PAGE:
Blogosphere unrelenting on Penn State, Paterno
Joe Paterno, who had coached at Penn State for 45 years, is not facing charges in the case.
November 10th, 2011
03:26 PM ET

Blogosphere unrelenting on Penn State, Paterno

The Internet and much of the nation Thursday was abuzz with talk of Penn State and the ouster of its legendary coach, Joe Paterno.

As fans, observers and pundits come to terms with the child sex abuse allegations in Happy Valley and Paterno's unceremonious firing, the head scratching has begun.

Interim coach takes helm at Penn State with 'mixed emotions'

Social-networking sites and Internet forums were full of musings about Penn State, the coach, his legacy and the allegations, while TV's talking heads and radio piled on about the scandal. Paterno, the winningest coach in major college football, has faced withering criticism over his response to the child rape charges against ex-assistant coach Jerry Sandusky.

NPR's Michel Martin questioned a society that has stood idly by one time too many.

"Can I just tell you? It's easy to sit here and condemn these people, rage against them. And I will confess I've spent more than a few minutes composing in my head the insults I'd like to deliver to them all. If you've ever been victimized, is there anything worse than knowing that someone knew, that someone could have helped you, and didn't?" she asked.

One day after Penn State students took to the streets, many of them are grappling with the loss of the only thing in their lives they've come to regard as constant: "Joe Pa" barking on the sidelines amid a cadre of hulking Nittany Lions players.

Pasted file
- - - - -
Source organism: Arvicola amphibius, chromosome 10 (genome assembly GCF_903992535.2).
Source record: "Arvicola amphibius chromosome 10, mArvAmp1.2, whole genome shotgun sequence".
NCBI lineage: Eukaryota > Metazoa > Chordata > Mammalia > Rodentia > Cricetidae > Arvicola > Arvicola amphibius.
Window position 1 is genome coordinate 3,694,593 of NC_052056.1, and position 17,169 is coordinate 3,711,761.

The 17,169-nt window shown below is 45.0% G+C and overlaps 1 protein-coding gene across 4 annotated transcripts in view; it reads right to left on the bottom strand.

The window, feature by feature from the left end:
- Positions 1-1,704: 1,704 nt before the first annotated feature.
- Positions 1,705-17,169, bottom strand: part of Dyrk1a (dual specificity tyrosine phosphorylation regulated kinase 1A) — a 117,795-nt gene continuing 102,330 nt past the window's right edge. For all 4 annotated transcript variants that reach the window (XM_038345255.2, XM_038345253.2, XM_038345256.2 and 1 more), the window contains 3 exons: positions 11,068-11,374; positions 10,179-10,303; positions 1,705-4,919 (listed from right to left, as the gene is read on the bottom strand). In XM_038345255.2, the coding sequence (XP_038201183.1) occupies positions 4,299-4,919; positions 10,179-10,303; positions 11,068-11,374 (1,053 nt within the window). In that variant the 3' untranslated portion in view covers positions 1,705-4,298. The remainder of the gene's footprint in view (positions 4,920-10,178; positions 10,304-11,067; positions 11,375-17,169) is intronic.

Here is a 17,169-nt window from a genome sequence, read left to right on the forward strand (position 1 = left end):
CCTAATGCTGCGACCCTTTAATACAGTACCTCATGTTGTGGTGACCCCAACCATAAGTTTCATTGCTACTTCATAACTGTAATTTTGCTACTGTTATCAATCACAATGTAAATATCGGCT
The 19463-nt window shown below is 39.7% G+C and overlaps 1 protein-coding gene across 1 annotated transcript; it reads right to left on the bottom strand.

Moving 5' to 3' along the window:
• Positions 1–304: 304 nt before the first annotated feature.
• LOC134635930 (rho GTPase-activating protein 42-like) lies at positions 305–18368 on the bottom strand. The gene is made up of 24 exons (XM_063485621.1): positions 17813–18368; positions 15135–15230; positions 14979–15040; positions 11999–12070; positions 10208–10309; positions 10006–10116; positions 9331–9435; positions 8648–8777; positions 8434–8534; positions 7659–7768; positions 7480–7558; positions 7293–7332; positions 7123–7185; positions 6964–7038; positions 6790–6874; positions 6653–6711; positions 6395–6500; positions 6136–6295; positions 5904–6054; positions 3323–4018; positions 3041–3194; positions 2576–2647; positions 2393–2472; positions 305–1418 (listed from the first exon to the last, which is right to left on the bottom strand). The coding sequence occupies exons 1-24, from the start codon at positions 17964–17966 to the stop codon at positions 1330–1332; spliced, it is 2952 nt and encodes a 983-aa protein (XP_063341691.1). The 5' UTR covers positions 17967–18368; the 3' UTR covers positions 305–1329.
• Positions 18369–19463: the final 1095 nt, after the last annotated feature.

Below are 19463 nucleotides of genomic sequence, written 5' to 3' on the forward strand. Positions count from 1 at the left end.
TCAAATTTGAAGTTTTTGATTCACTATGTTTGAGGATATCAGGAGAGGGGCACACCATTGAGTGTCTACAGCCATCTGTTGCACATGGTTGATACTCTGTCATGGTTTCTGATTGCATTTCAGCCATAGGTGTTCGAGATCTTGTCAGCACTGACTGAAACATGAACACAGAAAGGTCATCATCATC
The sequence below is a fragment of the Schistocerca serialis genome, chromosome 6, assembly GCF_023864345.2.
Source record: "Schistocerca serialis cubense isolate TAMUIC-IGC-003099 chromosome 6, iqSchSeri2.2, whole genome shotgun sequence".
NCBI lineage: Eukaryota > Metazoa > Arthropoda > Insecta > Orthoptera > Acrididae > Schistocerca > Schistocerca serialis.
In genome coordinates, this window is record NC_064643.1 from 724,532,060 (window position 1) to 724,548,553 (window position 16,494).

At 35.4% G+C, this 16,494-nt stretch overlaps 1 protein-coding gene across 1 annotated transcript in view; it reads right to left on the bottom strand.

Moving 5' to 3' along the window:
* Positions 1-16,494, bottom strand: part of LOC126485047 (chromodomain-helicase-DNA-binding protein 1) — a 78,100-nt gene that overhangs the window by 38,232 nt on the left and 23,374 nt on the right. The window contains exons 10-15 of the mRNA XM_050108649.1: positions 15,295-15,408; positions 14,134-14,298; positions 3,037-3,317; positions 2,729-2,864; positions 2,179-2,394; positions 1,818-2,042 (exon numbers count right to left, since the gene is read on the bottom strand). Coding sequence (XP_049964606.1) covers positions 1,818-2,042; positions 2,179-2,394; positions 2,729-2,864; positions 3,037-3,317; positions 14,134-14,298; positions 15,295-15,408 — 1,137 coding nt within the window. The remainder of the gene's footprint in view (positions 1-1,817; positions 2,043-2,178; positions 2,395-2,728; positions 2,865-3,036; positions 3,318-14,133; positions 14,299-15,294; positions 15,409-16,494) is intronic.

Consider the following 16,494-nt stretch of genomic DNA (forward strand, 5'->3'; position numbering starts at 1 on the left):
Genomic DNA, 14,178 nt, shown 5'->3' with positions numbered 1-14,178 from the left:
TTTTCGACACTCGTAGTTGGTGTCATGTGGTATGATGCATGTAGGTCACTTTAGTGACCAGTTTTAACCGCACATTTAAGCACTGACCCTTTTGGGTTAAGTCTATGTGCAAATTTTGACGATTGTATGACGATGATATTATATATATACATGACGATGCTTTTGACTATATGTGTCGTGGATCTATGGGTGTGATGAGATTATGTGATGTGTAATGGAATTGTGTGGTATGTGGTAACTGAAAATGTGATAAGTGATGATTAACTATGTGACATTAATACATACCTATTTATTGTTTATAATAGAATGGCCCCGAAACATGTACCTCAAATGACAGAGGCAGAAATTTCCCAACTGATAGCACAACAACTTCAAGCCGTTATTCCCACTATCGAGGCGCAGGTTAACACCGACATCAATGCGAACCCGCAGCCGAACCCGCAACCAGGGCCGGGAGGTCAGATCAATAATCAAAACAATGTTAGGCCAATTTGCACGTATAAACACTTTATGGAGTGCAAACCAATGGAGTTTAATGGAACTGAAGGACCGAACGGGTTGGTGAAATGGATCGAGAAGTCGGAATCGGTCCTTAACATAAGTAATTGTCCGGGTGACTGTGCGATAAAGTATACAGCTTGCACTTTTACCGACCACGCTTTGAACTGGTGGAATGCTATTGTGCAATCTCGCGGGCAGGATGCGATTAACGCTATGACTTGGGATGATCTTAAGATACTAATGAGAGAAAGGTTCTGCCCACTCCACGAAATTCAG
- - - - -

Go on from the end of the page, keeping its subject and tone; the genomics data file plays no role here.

State College, site of the Penn State University campus, was trending on the popular microblogging site Twitter. And users were scolding the school for what it purportedly did or did not do. “From day 1 it's hard to argue that Paterno WASN'T a key part of the cover up," tweeted @NFLGoodWitch.

Even celebrities were not above the fray.

Actor Ashton Kutcher apologized for a tweet he sent out Wednesday in support of Paterno, saying he didn't have the "full story." "How do you fire Jo Pa? #insult #noclass as a hawkeye fan I find it in poor taste," he said in a post that has since been deleted.

Late Wednesday, Paterno - appearing stunned but still dignified - addressed the crowd. “Right now, I’m not the football coach. And I’ve got to get used to that. After 61 years, I’ve got to get used to it,” he said, speaking outside his house. “Let me think it through.”

Commentators did as well. New York Times columnist Maureen Dowd spoke of a “personal foul” committed by those in power at Penn State in the wake of the allegations.

“Like the Roman Catholic Church, Penn State is an arrogant institution hiding behind its mystique,” she wrote. “The Paterno cult of personality tried to strike back. Students protested, clinging to the mythical hero they did not want unmasked.”

My Take: Paterno's unfulfilled ethical obligations